Shell Companies and beneficial ownership
(Reference p. 73-76 of the Third SIT Report)
“3.4. The primary method of generation of black money remains suppression of receipts and inflation of expenditure. The suppression could be over a range of businesses and industrial activities which are covered by what may be called ‘primary’ enactments to regulate sale receipts, actual production, charging amount in excess of statutory amounts, etc.3.6. However, as manipulation of income is not always possible by suppression of receipts, tax-payers may try to inflate expenses by obtaining bogus or inflated invoices from ‘bill masters’, who make bogus vouchers and charge nominal commission. As these persons are of very modest means, upon investigation, they tend to leave the business and migrate from the city where they operate. This is one of the reasons for a proportion of income tax arrears attributed to ‘assessee not traceable’.3.7. Similarly, there are other categories of small ‘entry operators’, who provide accommodation entries by accepting cash in lieu of cheque/demand draft given as loans/advances/share capital, etc and thereby launder large sums of money at miniscule commissions. Due to frequent migration, such entry operators escape prosecution under the Income Tax Act. The appellate tax bodies also tend to tax their income at nominal rates. There is no effective deterrence, except for taxing commission on such bogus receipts and tax in the hands of beneficiaries. Providing fake bills and entries need to be dealt with strongly and as criminal offence under the tax laws.”
Use of shell companies to provide accommodation entries to launder black money has been observed in a number of high profile cases investigated or under investigation in the recent past.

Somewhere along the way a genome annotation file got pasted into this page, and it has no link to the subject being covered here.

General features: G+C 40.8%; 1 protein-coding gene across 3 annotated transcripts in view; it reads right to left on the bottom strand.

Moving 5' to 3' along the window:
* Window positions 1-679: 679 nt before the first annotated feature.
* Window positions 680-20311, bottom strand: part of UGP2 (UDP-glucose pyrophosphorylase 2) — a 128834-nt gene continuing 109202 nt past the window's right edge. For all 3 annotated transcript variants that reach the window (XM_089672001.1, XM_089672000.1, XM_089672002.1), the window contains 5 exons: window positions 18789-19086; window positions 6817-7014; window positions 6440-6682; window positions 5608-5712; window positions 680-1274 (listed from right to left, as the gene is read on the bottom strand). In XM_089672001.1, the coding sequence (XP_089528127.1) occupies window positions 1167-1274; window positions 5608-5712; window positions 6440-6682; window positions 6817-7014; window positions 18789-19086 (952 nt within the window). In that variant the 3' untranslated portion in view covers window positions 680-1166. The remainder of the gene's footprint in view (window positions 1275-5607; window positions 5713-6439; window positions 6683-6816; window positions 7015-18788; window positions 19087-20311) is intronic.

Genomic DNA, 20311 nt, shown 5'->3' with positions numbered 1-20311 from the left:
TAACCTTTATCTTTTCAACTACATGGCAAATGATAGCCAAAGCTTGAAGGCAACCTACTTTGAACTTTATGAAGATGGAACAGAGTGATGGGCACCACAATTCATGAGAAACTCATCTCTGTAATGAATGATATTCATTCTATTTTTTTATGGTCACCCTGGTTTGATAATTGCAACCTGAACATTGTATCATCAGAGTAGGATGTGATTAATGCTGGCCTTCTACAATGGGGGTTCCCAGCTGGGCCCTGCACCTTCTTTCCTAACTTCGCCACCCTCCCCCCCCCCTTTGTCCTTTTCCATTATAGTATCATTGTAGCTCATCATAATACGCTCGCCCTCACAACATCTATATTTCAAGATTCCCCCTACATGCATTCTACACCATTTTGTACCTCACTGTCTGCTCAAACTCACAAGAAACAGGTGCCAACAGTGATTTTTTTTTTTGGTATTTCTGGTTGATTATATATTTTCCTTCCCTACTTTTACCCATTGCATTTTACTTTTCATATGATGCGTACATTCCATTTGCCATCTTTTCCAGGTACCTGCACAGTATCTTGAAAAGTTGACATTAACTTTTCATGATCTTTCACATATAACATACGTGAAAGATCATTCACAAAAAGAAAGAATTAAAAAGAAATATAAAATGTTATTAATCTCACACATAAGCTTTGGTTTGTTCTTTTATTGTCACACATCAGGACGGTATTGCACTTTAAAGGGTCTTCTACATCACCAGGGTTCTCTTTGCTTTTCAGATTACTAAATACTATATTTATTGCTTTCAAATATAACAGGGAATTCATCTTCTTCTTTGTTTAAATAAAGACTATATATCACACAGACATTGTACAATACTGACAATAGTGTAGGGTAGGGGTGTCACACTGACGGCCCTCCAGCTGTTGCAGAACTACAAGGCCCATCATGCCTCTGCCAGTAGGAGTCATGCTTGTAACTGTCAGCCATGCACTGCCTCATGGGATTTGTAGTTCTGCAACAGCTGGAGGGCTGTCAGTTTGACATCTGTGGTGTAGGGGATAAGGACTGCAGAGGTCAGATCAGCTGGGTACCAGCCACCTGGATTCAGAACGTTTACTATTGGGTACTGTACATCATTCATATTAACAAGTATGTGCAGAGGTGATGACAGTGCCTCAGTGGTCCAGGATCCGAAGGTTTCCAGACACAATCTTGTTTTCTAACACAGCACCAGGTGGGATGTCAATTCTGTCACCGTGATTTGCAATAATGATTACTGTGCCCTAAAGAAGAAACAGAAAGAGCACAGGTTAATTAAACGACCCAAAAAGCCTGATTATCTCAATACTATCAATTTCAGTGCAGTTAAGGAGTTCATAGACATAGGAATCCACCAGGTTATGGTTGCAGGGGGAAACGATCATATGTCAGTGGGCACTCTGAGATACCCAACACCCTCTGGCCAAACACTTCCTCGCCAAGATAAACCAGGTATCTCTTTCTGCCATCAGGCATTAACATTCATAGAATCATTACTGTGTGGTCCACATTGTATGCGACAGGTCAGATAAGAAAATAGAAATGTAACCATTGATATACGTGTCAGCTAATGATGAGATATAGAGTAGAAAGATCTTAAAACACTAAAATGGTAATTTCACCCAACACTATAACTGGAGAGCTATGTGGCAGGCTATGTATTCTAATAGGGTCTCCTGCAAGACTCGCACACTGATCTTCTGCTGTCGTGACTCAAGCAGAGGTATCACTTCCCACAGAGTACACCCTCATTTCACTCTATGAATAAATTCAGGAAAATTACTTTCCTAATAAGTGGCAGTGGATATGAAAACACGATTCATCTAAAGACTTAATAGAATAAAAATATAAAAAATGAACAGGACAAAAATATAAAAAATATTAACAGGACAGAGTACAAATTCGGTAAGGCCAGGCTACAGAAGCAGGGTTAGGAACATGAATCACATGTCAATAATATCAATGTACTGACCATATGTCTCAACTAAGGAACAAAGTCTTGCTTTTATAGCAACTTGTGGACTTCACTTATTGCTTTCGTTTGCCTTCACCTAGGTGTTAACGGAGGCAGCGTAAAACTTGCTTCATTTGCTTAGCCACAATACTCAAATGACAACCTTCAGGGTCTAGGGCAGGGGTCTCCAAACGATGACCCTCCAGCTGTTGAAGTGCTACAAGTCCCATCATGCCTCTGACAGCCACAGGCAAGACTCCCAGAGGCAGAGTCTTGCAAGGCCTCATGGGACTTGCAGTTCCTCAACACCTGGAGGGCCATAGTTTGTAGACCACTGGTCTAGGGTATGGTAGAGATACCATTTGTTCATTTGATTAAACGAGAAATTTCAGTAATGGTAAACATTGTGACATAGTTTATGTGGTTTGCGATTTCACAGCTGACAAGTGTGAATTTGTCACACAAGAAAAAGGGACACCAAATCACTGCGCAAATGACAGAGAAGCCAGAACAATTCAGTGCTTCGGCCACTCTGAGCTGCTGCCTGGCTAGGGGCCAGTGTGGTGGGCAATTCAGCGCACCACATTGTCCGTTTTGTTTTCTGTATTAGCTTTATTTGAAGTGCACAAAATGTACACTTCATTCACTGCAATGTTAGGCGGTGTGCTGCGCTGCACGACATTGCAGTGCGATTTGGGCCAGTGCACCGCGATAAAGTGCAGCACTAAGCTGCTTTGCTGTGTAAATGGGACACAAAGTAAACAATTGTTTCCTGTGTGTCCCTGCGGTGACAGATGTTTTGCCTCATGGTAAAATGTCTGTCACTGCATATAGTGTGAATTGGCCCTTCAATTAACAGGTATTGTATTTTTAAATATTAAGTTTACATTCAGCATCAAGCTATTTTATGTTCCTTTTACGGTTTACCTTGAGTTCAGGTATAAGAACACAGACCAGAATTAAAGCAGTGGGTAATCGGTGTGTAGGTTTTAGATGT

The strategy to curb this menace has to be twofold:
- Proactive detection of creation of shell companies: This would involve intelligence gathering through regular data mining and dissemination of information gathered to various law enforcement agencies for active surveillance.
- Deterrent penal action against persons involved in creation of shell companies and providing accommodation entries.
The following recommendations are made in this regard:
- Proactive detection of creation of shell companies: Serious Frauds investigation office (SFIO) under Ministry of Company needs to actively and regularly mine the MCA 21 database for certain red flag indicators. These red flag indicators could be based on common DIN numbers in multiple companies, companies with same address, same contact numbers, use of only mobile numbers, sudden and unexpected change in turnover declared in returns etc. These indicators are illustrative in nature and the SFIO office can prepare a set of indicators based on its own experience and consultation with other law enforcement agencies like CBDT, ED and FIU.